A marker of race second only to skin pigmentation, hair has long been a significant part of identity, particularly in the African-American community. Curly, kinky, straight, or in braids, African-American hair holds within it an element of performance, of enacted style. Moreover, hair practices and the choices surrounding them continually attract (at times, disturbing) discussion. At the Democratic National Convention, Michelle Obama’s single out-of-place curl drew attention during her speech, even inspiring its own Twitter account.
Artist Hugh Hayden has harnessed the universal infatuation with hair in a spectrum of works exploring tensions in race, class, and gender while employing minimal materials. The Dallas native and Cornell University alumnus repeatedly combines elements of low and high culture, hiring local beauticians to cornrow the hair of rare taxidermy animals such as the Arctic musk ox or the Icelandic sheep, or manipulating expensive, synthetic weaves to mummify and shackle icons of African descent: an American Girl Addy doll, Egyptian Royal Wife Nefertiti, and US Congresswoman Sheila Jackson Lee. Hair acts simultaneously as a symbol of limitation and style.
Hayden’s work has been exhibited internationally, including at a recent residency with the Lower Manhattan Cultural Council. While hair offers initial entry into Hayden’s work, his oeuvre is rapidly expanding to include a range of material, from black spray painted cotton plants to chairs built of stacked tennis balls. September is a pivotal month for Hayden: after winning a competition to design an installation for Alexander Wang’s flagship store in SoHo (unveiled September 6), Hayden is also part of the EAF12: 2012 Emerging Artist Fellowship Exhibition at Socrates Sculpture Park.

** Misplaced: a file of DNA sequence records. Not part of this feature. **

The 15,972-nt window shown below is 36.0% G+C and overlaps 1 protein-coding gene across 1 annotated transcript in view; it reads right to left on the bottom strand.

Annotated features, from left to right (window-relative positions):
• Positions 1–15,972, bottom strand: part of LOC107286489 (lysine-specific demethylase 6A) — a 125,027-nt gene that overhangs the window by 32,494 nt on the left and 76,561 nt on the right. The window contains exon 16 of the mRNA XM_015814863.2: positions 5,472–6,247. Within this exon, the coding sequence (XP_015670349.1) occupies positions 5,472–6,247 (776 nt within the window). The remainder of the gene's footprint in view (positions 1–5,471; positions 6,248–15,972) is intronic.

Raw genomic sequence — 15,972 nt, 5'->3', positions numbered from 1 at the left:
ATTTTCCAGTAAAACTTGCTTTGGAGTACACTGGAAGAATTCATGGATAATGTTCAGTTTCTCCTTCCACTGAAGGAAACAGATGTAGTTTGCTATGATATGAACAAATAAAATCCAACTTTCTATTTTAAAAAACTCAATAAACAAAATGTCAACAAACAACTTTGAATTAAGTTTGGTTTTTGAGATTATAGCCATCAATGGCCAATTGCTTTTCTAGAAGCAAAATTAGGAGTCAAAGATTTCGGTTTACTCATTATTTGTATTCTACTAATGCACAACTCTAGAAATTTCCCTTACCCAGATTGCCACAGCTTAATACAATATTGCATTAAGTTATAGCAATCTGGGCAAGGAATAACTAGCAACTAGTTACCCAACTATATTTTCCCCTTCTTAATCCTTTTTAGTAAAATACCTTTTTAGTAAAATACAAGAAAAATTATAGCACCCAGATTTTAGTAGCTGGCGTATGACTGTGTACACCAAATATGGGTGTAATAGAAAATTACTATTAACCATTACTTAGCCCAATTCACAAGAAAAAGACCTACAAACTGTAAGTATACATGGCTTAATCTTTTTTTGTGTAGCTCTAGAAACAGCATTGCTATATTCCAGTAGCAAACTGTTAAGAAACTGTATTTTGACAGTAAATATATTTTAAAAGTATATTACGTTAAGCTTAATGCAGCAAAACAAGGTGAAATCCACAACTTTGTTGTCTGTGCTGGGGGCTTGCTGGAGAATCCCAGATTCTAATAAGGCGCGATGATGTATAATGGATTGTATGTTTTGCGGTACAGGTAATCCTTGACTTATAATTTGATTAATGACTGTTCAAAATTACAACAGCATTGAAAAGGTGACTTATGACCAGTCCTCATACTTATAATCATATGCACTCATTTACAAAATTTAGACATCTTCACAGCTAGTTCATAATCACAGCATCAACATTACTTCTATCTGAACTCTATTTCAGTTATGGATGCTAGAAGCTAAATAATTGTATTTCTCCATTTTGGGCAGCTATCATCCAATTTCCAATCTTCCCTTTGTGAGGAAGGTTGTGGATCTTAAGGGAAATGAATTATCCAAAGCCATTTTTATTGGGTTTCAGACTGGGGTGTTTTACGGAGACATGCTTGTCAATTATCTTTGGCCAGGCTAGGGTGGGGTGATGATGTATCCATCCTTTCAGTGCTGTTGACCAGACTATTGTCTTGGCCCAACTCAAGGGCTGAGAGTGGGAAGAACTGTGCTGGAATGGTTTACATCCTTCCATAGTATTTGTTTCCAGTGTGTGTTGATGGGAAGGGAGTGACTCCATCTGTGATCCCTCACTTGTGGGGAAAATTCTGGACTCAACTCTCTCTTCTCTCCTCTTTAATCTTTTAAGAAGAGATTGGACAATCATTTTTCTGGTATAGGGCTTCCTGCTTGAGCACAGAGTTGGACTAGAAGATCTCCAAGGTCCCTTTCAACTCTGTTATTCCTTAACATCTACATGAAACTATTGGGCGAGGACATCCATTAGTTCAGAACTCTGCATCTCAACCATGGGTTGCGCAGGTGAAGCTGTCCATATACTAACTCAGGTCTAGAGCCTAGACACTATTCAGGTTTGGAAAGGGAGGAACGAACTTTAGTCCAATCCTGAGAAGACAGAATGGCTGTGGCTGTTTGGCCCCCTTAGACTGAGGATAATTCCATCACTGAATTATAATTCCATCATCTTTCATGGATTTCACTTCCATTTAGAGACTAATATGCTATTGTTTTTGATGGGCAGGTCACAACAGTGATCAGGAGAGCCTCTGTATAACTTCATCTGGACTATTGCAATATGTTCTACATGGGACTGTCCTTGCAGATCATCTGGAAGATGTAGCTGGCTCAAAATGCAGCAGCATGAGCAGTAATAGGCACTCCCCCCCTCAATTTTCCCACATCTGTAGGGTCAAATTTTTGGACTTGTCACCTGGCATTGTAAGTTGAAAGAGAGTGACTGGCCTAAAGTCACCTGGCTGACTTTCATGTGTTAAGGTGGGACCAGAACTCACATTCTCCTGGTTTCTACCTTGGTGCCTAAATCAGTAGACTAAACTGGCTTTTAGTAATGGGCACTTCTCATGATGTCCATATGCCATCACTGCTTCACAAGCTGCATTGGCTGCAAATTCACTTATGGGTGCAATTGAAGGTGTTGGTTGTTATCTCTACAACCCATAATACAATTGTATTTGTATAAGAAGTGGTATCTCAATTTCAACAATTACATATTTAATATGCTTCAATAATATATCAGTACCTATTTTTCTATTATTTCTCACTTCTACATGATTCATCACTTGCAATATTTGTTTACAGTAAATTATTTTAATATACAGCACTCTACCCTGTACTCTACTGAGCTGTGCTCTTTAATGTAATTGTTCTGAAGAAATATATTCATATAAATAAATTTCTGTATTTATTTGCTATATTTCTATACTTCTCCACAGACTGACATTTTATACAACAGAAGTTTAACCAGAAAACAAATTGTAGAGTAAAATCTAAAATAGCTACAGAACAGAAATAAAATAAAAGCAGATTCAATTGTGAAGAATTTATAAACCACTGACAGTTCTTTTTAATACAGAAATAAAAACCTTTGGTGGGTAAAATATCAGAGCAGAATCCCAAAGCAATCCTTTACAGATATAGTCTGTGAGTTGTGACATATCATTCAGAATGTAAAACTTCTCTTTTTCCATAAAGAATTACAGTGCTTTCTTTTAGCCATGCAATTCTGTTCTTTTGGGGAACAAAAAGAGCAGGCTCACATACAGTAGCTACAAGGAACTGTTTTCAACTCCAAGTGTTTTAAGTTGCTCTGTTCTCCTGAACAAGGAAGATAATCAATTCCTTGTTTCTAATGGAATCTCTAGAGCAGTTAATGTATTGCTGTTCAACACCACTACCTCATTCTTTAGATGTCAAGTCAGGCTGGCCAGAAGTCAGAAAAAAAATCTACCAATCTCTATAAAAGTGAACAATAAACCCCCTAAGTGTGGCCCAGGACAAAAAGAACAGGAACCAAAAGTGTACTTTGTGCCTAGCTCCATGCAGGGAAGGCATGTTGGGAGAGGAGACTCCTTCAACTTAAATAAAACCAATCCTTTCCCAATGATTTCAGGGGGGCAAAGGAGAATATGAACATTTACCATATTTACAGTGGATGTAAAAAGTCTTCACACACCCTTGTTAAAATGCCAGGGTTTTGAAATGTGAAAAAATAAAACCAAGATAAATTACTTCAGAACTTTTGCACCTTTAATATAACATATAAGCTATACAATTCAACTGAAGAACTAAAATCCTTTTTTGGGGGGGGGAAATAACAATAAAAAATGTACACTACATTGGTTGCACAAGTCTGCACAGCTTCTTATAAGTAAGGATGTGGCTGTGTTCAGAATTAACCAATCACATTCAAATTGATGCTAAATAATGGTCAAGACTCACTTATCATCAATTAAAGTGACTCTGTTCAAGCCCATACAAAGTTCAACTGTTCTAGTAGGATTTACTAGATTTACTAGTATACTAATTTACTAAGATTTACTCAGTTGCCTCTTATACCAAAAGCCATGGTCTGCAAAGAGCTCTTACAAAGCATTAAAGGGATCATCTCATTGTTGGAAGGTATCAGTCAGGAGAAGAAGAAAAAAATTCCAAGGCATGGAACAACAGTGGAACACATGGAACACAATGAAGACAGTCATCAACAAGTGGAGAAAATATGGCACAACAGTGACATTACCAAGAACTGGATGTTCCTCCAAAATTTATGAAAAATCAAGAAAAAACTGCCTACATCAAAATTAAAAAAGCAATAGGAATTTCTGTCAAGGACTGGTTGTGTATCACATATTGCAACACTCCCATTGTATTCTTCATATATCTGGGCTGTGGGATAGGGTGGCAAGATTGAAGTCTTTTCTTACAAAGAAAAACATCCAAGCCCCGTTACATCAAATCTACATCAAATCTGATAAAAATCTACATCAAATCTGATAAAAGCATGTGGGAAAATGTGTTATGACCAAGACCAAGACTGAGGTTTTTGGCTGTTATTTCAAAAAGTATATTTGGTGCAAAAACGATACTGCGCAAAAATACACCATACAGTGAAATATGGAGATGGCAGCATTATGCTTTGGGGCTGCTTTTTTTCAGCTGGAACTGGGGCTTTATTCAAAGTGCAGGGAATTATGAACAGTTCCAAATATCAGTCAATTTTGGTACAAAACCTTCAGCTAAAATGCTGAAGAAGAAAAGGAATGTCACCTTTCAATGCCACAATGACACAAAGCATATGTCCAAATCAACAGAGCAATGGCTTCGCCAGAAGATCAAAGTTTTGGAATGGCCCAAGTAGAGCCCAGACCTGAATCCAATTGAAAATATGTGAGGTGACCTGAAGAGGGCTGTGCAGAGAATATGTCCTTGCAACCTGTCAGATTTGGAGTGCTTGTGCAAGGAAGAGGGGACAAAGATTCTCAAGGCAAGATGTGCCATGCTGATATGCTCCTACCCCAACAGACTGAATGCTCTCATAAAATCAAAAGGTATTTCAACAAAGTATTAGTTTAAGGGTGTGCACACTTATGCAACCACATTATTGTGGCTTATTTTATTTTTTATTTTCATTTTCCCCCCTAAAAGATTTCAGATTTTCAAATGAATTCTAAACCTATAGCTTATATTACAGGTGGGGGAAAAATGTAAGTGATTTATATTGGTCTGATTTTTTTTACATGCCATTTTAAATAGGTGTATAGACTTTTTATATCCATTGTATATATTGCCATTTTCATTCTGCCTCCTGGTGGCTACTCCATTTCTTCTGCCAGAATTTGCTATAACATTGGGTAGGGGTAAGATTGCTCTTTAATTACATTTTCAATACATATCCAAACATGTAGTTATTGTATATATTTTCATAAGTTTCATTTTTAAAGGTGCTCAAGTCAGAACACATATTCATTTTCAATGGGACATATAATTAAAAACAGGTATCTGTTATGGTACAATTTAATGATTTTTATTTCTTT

At Alexander Wang, Hayden built a three dimensional Cartesian grid of black metal and rubber, and at Socrates Sculpture Park, Hayden presents American Hero # 4, a piece that connects hair culture with American identity. The canvas for Hayden’s piece is a 1965 Ford Mustang, completely painted in stark white. Affixed to the car is Hayden’s interpretation of a racing stripe, two ten-inch-thick bands of braided hair, mixing an icon of American mainstream culture with vernacular African-American hair styling practice. Open through March 31, the Emerging Artist Fellowship Exhibition displays Hayden’s bold creation of tensions across social boundaries.
WHERE TO SEE IT
Alexander Wang flagship store, 103 Grand Street; EAF 12: 2012 Emerging Artist Fellowship Exhibition, Socrates Sculpture Park